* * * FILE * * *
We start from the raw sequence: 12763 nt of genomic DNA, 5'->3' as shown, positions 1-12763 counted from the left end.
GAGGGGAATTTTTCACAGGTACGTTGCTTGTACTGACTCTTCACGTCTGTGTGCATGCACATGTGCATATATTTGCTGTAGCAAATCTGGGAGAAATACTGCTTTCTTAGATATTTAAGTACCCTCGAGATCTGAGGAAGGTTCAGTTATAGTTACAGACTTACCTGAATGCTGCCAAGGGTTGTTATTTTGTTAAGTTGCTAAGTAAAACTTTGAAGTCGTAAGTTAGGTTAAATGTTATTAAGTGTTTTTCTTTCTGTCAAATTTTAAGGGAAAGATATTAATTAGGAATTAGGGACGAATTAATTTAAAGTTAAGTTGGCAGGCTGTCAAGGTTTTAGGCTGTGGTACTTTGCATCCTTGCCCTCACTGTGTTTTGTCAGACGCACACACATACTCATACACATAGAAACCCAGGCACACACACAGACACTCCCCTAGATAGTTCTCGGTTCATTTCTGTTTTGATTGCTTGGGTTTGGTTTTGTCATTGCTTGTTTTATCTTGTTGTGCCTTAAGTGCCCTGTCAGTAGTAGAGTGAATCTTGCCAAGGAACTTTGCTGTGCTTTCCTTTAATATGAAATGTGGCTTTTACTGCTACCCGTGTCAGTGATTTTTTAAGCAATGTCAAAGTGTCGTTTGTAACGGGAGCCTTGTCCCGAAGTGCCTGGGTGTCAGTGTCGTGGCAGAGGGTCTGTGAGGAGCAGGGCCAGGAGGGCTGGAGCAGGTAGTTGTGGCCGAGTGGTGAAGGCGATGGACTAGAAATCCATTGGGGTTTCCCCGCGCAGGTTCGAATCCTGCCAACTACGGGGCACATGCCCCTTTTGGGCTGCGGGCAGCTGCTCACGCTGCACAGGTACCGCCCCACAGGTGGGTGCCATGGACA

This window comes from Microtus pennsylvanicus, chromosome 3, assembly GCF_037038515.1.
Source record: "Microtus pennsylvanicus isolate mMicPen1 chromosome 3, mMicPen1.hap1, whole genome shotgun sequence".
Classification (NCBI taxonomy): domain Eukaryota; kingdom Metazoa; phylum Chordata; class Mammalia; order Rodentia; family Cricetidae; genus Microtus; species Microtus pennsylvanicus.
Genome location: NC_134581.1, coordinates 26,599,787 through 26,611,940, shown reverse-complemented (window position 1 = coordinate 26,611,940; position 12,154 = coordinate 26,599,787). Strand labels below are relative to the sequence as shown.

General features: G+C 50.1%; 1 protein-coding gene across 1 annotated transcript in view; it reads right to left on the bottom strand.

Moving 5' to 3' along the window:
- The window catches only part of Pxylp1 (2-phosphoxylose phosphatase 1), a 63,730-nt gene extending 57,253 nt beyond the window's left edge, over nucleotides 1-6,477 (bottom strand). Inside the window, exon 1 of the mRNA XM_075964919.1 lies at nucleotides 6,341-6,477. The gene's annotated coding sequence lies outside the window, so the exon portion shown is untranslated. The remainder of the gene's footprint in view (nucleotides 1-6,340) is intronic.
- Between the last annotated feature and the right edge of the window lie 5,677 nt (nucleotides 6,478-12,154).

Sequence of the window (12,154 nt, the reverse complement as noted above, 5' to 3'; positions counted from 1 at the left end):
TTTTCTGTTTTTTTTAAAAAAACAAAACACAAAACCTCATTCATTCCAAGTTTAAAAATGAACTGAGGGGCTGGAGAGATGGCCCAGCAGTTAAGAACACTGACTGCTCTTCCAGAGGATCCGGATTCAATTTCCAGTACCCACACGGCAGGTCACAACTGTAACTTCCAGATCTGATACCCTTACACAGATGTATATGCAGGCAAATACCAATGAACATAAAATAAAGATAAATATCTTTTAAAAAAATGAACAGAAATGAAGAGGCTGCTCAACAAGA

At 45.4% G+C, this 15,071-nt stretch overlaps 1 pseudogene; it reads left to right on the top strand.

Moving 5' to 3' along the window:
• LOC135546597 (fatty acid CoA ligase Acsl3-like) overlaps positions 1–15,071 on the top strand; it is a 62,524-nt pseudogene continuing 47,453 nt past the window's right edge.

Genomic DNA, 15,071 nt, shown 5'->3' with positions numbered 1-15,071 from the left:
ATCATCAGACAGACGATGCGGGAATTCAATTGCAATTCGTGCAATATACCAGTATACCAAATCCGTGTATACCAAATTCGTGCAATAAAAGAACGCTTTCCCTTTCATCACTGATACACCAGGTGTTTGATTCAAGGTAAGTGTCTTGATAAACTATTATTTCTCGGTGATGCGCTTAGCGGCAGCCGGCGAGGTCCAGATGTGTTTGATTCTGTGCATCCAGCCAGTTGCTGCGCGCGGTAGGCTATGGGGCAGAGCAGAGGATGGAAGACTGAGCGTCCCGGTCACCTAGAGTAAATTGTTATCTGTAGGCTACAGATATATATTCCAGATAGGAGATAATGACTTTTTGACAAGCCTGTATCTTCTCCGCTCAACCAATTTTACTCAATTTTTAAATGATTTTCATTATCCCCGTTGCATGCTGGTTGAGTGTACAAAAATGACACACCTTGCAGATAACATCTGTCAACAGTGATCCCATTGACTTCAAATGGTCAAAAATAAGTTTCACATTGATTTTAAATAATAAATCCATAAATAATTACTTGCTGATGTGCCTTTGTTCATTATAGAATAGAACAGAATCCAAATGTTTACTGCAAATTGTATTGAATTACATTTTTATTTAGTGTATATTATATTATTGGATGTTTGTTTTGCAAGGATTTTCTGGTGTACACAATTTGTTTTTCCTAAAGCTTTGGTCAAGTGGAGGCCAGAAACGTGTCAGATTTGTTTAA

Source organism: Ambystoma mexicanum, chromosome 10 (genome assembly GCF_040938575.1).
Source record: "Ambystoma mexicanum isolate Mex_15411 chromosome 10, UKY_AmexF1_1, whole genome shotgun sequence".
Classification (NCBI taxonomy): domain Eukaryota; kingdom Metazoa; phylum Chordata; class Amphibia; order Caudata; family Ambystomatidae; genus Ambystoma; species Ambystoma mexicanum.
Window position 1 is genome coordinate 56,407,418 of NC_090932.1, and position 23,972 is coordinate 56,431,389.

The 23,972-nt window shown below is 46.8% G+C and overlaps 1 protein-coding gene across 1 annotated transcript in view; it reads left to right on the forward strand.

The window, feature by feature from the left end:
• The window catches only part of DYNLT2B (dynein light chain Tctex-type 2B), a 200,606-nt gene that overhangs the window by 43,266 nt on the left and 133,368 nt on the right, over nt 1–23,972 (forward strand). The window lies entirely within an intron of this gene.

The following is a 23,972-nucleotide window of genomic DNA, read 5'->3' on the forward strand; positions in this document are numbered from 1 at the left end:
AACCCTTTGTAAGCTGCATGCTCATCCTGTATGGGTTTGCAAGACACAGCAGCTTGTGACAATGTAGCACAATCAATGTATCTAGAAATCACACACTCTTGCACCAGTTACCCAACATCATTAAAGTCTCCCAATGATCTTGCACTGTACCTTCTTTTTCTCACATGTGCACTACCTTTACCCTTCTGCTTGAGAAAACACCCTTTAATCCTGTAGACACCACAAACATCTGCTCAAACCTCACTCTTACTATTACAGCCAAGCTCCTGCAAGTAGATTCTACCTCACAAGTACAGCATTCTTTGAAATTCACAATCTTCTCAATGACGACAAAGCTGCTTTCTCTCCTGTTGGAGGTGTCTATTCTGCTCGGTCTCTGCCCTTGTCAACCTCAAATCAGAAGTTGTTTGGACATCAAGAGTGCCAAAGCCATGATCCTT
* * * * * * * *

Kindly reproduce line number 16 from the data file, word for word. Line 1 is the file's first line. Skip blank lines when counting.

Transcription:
Genomic DNA, 15,071 nt, shown 5'->3' with positions numbered 1-15,071 from the left: